Faux Duck o’ the Week

November 1, 2020 • 8:00 am

Here’s this week’s faux duck installment from biologist John Avise. The weekly series features birds that many people think are ducks, but they’re not. Your job is to guess the species. After you try, click “read more” at the bottom to go below the fold for the ID, some faux duck facts (NOT faux news), and a range map.

Adult swimming:


Adult side view:

Adult front view:

Non-breeding subadult:



Adult head view:

With Common Gallinule to the left:


Click on “read more” to see the ID, Fun Faux Duck Facts, and a range map.

The faux duck: Purple Gallinule (Porphyrio martinica)

This is an inhabitant of densely vegetated freshwater marshes of the Americas.  Bright yellow legs, a bright red-and-yellow bill, a pale blue shield on the forehead, a snowy-white vent area, and a brilliant purple plumage (in good light) all help to identify this absolutely gorgeous species in the Rallidae family.  Like its cousin the Common Gallinule (see last week’s post), this species has long un-webbed toes that help it clamber about on reeds and other aquatic vegetation.  These birds seldom swim.  Juveniles share the body form of the adult but are much duller in coloration.  There is no sexual dimorphism and pairs tend to be socially monogamous.  Nests are in floating shoreline vegetation with each nest containing about 5-10 eggs.  Outside of its normal range, extreme vagrants of this species have shown up at highly unexpected places such as Tierra del Fuego, Labrador, Iceland, and California.  A Eurasian counterpart of this species is the Purple Swamphen (Porphyrio porphyrio), which looks very similar to the American version.

Here’s a range map from the Cornell bird site:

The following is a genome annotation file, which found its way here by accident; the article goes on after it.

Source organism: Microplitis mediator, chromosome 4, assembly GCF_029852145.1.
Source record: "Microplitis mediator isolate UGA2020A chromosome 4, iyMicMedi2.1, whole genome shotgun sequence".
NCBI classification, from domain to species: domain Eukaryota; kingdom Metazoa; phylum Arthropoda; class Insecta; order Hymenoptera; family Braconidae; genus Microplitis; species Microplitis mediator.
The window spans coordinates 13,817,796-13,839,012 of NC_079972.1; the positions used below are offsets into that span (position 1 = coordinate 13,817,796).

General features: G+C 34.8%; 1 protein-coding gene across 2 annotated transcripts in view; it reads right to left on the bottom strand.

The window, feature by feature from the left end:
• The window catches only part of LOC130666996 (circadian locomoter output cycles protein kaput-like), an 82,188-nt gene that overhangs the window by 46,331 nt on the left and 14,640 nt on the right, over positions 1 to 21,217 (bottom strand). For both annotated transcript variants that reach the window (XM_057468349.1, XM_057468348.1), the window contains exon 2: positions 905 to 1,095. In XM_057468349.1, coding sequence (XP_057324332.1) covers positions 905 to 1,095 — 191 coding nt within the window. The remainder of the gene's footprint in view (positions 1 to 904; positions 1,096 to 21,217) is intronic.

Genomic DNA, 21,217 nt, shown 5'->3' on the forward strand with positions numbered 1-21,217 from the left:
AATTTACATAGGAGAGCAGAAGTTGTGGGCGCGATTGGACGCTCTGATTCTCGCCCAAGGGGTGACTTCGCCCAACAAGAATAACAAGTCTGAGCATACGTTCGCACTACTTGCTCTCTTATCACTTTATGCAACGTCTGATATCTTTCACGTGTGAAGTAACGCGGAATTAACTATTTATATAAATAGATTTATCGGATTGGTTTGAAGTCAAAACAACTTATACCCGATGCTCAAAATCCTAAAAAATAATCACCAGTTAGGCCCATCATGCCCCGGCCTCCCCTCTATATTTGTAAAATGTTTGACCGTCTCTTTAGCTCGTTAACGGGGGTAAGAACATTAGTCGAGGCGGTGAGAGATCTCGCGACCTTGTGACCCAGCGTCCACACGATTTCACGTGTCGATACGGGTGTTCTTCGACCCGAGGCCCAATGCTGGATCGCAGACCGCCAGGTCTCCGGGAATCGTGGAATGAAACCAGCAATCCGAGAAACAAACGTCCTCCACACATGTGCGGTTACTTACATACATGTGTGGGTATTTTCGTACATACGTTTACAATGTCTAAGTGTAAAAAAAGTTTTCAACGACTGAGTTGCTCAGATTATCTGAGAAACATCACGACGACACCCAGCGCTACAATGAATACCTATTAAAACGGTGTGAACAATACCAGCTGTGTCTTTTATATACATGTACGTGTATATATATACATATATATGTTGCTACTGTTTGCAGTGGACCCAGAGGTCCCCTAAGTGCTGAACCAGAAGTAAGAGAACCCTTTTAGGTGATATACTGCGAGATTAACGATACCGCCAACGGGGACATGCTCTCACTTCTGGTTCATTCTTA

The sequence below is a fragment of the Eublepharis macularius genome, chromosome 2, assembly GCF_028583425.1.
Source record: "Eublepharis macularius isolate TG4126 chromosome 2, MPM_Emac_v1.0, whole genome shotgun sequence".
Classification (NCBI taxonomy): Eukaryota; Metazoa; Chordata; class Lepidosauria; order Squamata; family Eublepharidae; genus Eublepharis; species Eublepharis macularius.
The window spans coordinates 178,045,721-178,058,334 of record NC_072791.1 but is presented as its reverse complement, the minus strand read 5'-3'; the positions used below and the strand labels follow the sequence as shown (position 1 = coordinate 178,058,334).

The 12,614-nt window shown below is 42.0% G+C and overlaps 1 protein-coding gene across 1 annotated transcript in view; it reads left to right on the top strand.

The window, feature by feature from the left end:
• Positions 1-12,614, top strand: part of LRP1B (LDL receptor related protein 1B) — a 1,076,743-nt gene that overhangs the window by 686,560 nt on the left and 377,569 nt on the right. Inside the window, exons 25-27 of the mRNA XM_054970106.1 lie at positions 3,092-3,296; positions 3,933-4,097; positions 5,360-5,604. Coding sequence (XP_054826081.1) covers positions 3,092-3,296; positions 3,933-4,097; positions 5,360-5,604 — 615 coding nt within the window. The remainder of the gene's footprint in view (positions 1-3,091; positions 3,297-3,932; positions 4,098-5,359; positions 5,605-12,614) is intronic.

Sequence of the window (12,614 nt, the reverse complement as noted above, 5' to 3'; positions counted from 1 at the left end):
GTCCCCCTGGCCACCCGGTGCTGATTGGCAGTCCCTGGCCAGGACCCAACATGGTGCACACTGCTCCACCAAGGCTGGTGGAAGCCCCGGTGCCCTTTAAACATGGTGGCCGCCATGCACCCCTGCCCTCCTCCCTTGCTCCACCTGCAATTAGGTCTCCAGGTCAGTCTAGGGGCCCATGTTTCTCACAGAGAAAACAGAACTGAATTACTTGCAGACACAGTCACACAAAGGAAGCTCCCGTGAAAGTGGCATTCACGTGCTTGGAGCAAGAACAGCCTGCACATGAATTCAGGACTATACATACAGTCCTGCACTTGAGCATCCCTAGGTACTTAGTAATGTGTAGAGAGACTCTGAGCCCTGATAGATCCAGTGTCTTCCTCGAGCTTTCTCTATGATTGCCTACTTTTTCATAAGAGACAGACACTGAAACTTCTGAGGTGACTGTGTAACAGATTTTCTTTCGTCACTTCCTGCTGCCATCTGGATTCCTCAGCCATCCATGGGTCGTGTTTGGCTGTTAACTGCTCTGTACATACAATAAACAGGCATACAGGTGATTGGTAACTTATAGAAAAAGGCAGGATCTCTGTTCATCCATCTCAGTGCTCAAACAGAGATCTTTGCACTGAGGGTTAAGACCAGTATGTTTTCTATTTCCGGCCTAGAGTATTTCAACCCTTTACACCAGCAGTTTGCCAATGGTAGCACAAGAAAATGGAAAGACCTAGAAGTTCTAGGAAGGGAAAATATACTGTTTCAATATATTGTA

12 thoughts on “Faux Duck o’ the Week

  1. Finally a species I could ID correctly! It’s one of those that really stands out when flipping through guide books. I’ve never seen one in person though.

  2. Great photos! I saw one some years back as a vagrant here in SE Ohio. That was special. But my first sighting of one was equally memorable. In the Everglades for the first time, I saw movement in a shrubby thicket next to the water. Getting my binos on the spot, I spotted a Purple Gallinule. It was eating Coco Plums (Chrysobalanus icaco).

  3. Splendid bird, but I can’t help wondering why anyone would look at its pointed beak and confuse it with a duck’s flat bill. I mean, even with ducks that have fairly narrow bills, like gadwalls, the flatness is pretty evident as soon as you see the bird turn its head in even slightly in your direction. This pretty creature has a distinctly *sharp* beak, something you’d definitely not want to contact your skin at high speed.

    1. Yes, but remember too that Mergansers are true ducks despite their rather narrow, serrated, non-flattened bills. Nonetheless,I agree that Gallinules would not normally be confused with ducks by experienced birders, but not all readers of this site fall into that latter category.

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